The Wilson Dam spans the area of the Tennessee River found between Colbert and Launderdale Counties in Alabama. Wilson Lake is impounded by the Wilson Lock and Dam which is one of thirty-three dams on the Tennessee River that is under the authority of the Tennessee Valley Authority (TVA). The construction that began during 1918 by the United States Army Corps of Engineers was not completed until 1927.
The Wilson Dam is actually older than the TVA and is one hundred and thirty-seven feet high. The dam covers 4,541 feet of the Tennessee River and was nearly forty-seven million dollars to build. The Dam's main lock is 110 ft high by 600 ft long with the maximum lift being 100 feet. This lift at the Wilson Lock & Dam is the highest single lock that can be found to the east of the Rocky Mountains. There is also an auxiliary lock with two sixty feet deep by three hundred foot long chambers that are operated in tandem. The Dam sees almost four thousand vessels travel through the lock each year.
Wilson Lock & Dam is named for former United States President Woodrow Wilson and has the ability to generate 675 mega watts of electricity. The Dam is used for flood control, the regulation of the six hundred and fifty mile navigational channel and to provide over one hundred billion KW hours of electricity to the seven states that make up the Tennessee Valley Region.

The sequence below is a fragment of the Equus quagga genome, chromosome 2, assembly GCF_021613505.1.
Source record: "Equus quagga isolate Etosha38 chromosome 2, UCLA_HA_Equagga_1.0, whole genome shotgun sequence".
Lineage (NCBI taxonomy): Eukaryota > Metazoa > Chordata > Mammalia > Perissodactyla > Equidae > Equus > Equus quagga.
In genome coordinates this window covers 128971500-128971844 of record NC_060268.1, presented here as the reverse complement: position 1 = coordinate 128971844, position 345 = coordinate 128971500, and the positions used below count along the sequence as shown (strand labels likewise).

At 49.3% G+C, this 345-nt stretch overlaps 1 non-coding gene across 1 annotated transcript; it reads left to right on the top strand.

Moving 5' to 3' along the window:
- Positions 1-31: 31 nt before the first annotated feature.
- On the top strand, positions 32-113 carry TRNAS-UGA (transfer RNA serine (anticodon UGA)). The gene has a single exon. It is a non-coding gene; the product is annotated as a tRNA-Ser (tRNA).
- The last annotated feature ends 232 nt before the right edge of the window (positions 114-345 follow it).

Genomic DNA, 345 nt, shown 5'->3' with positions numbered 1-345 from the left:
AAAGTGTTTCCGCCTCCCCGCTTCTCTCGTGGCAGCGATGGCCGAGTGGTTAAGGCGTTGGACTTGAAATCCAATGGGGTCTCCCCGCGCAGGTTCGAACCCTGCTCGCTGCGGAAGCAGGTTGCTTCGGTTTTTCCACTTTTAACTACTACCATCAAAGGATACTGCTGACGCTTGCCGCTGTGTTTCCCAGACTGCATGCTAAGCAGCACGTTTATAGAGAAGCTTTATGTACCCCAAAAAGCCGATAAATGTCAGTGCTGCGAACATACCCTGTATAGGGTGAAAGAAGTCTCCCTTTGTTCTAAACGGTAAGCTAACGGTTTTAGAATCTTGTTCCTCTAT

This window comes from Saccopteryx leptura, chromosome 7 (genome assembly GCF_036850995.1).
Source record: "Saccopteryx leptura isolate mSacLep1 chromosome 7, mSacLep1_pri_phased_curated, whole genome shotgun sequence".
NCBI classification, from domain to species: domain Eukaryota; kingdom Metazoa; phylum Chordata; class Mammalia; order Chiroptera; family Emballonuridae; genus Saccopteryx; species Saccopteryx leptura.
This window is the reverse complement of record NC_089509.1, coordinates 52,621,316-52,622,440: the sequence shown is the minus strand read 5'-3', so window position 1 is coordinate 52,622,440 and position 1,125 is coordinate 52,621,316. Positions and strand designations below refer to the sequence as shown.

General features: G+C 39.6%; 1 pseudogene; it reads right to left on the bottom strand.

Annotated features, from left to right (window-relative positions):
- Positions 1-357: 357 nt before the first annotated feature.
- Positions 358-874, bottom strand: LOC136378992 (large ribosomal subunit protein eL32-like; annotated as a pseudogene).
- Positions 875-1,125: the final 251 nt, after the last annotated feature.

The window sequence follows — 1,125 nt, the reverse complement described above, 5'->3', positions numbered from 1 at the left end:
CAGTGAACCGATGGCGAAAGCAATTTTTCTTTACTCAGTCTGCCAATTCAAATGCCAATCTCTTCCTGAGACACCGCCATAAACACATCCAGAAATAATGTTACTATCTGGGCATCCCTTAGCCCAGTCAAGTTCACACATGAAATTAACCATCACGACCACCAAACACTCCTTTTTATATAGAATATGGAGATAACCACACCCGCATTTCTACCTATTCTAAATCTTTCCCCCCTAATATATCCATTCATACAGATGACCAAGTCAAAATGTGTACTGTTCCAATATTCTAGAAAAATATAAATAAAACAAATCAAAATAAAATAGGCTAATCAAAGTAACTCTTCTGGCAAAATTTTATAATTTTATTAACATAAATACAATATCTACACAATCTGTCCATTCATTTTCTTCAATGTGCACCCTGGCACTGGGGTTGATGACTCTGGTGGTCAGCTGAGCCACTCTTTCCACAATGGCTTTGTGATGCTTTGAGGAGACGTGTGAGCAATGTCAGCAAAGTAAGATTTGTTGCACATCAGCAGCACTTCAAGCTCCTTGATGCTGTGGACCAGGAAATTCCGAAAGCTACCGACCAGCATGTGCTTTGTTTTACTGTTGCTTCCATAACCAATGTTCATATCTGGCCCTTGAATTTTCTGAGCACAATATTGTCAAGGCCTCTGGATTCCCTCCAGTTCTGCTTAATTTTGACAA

The lock for the Wilson Dam was built during 1959 and has recently been damaged. There are plans to build a seven story hotel on the banks of the river overlooking the dam to soften the visual effects. Wilson Dam & Lock is one of the world's highest single lifts and is located on Highway 133 in Muscle Shoals, Alabama. The project was the first one to establish a federal hydroelectric project and was the first success attempt at gaining access to the Tennessee River's potential.
While the original purpose of the Wilson Lock & Dam was national defense the project's completion led the way to economic diversification and industrialization of the area and improved the lives of area residents. Major Harry Burgess the Nashville District Engineer submitted a survey report that showed the Dam to be the American public works most ambitious project of the time. The construction required almost one and a half a million cubic yards of rock and earth to be excavated to make room for it and used over one million cubic yards of concrete. There were over four thousand men working at the site during the peak of the construction.
With 630,000 KW the Wilson Lock & Dam is still ranked as one of the nation's highest capacity hydroelectric plants after seventy-five years in existence. There was a comprehensive survey taken of the Tennessee River's future improvement and economic potential by the Nashville District at the same time the dam was constructed. The valley's multipurpose development was the result of this study. The sheer size and vast history of the Wilson Lock & Dam make it a must to see for anyone in the Muscle Shoals, Alabama area.
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